Northampton Press

Thursday, February 20, 2020

Pension is plan adopted

Thursday, November 15, 2012 by AL RECKER Special to The Press in Local News

Northampton Borough Council at last month's meeting voted in favor of the pension plan covering nonuniformed employees during fiscal year 2013 that does not require any member contributions. Six council members voted to certify the pension plan. Councilman Edward Pany cast the sole dissenting vote.

Borough Manager Gene Zarayko, on an annual basis, is required to certify the requirement for the nonuniformed pension plan for the following year.

"The nonuniformed pension plan has a minimum obligation of $184,812: $71,300 will be through state aid and the other $113,512 is paid by the borough. Our nonuniformed pension plan does not require any member contribution," Zarayko reported.

Pany noted the City of Allentown and the plight involving its pension plans has caused the city to explore selling off a prized water works in order to help subsidize the huge pension payments it is required to pay out yearly.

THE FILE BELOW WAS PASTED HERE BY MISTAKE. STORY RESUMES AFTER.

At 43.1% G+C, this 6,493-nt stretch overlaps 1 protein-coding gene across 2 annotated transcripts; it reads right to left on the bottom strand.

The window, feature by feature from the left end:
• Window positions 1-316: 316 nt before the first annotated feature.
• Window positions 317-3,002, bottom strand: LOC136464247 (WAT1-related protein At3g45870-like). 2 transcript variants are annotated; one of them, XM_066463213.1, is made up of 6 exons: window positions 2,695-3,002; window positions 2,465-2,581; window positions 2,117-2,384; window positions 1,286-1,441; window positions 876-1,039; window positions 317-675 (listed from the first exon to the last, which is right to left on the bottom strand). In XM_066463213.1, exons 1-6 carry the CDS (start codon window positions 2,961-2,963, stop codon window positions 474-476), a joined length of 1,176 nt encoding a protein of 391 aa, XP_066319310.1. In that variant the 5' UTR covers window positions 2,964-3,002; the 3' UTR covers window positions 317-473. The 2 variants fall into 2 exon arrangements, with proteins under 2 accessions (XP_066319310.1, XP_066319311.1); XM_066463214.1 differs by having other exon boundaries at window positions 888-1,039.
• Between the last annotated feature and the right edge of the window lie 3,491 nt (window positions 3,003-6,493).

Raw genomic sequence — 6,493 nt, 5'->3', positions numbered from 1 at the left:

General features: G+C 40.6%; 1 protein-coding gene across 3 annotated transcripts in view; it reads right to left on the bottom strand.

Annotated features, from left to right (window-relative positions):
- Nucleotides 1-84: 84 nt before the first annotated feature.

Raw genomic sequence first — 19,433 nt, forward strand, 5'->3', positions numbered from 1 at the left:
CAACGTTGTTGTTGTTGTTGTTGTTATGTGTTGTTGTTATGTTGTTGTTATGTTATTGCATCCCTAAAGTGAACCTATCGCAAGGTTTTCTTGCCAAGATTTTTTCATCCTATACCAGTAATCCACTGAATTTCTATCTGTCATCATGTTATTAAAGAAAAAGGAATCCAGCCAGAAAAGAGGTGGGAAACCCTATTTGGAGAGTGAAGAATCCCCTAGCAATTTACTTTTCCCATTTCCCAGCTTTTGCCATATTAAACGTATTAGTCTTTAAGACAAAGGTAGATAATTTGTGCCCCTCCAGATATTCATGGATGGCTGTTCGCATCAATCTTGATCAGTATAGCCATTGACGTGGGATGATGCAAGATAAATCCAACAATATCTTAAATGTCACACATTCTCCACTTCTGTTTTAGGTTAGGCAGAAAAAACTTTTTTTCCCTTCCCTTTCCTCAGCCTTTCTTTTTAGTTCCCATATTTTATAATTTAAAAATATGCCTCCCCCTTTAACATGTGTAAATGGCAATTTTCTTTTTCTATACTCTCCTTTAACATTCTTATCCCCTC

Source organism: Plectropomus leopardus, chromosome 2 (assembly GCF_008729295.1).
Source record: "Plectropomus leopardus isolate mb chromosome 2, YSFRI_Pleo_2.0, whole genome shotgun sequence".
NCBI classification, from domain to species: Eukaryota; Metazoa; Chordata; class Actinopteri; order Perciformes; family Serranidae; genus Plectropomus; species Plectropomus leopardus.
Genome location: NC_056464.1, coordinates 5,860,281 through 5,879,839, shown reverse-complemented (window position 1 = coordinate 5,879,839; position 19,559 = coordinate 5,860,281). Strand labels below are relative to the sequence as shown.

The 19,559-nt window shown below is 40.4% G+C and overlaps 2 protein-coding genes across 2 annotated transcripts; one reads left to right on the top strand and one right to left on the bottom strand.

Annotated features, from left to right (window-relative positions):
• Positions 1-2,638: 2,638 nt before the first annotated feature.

The issue resulted from a previous administration's action which made it lucrative for police and firefighters to retire earlier than expected. A liberal plan was adopted allowing for the massive numbers of police and fire personnel to retire.

Agreeing the borough was not Allentown, Pany said he did not want the borough to take such a position. Councilman Robert McHale said the borough does not come close to the numbers Allentown has. Pany responded the borough is also much smaller than the city.

Council in another action verified the 2013 police pension plan. The obligation by the borough next year for the police pension fund is $147,097.

"The borough will receive funding in the amount of $68,200. The borough's contribution will be $16,526 and police member contributions will remain at the 8-percent rate and will equal $62,371," Zarayko said.

Permission was granted to borough lawmakers to allow Assistant Fire Chief Christopher Greb to attend a five-program training session in October and November. The cost is $1,045 and the borough has $1,000 in the fire department's training budget.

Fire Chief Robert Solderich explained the fire department does pay for training of its personnel on a regular basis, but this borough's case was different. The fire chief said such training should pay dividends to the borough in future grant funding for the fire department.